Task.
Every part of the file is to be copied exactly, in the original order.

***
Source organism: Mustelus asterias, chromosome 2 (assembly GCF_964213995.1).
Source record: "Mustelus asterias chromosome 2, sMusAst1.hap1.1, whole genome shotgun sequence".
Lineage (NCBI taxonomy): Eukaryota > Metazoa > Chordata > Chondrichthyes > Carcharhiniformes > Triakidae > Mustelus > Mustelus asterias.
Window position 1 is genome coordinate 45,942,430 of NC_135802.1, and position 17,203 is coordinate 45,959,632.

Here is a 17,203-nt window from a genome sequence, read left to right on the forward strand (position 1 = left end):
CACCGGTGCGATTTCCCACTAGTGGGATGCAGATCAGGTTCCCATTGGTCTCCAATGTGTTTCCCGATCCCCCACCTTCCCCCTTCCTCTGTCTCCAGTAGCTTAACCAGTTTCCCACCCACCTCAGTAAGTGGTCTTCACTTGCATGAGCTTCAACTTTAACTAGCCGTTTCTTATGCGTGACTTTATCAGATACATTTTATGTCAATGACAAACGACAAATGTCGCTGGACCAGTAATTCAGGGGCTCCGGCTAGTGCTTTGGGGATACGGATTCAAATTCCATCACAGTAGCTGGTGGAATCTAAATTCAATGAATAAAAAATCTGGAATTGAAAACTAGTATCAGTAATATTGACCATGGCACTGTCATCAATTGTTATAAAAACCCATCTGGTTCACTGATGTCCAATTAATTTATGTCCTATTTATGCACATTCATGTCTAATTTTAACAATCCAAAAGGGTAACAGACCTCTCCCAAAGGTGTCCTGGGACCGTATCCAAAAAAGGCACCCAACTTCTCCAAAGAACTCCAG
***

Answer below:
Source organism: Mustelus asterias, chromosome 2 (assembly GCF_964213995.1).
Source record: "Mustelus asterias chromosome 2, sMusAst1.hap1.1, whole genome shotgun sequence".
Lineage (NCBI taxonomy): Eukaryota > Metazoa > Chordata > Chondrichthyes > Carcharhiniformes > Triakidae > Mustelus > Mustelus asterias.
Window position 1 is genome coordinate 45,942,430 of NC_135802.1, and position 17,203 is coordinate 45,959,632.

Here is a 17,203-nt window from a genome sequence, read left to right on the forward strand (position 1 = left end):
CACCGGTGCGATTTCCCACTAGTGGGATGCAGATCAGGTTCCCATTGGTCTCCAATGTGTTTCCCGATCCCCCACCTTCCCCCTTCCTCTGTCTCCAGTAGCTTAACCAGTTTCCCACCCACCTCAGTAAGTGGTCTTCACTTGCATGAGCTTCAACTTTAACTAGCCGTTTCTTATGCGTGACTTTATCAGATACATTTTATGTCAATGACAAACGACAAATGTCGCTGGACCAGTAATTCAGGGGCTCCGGCTAGTGCTTTGGGGATACGGATTCAAATTCCATCACAGTAGCTGGTGGAATCTAAATTCAATGAATAAAAAATCTGGAATTGAAAACTAGTATCAGTAATATTGACCATGGCACTGTCATCAATTGTTATAAAAACCCATCTGGTTCACTGATGTCCAATTAATTTATGTCCTATTTATGCACATTCATGTCTAATTTTAACAATCCAAAAGGGTAACAGACCTCTCCCAAAGGTGTCCTGGGACCGTATCCAAAAAAGGCACCCAACTTCTCCAAAGAACTCCAG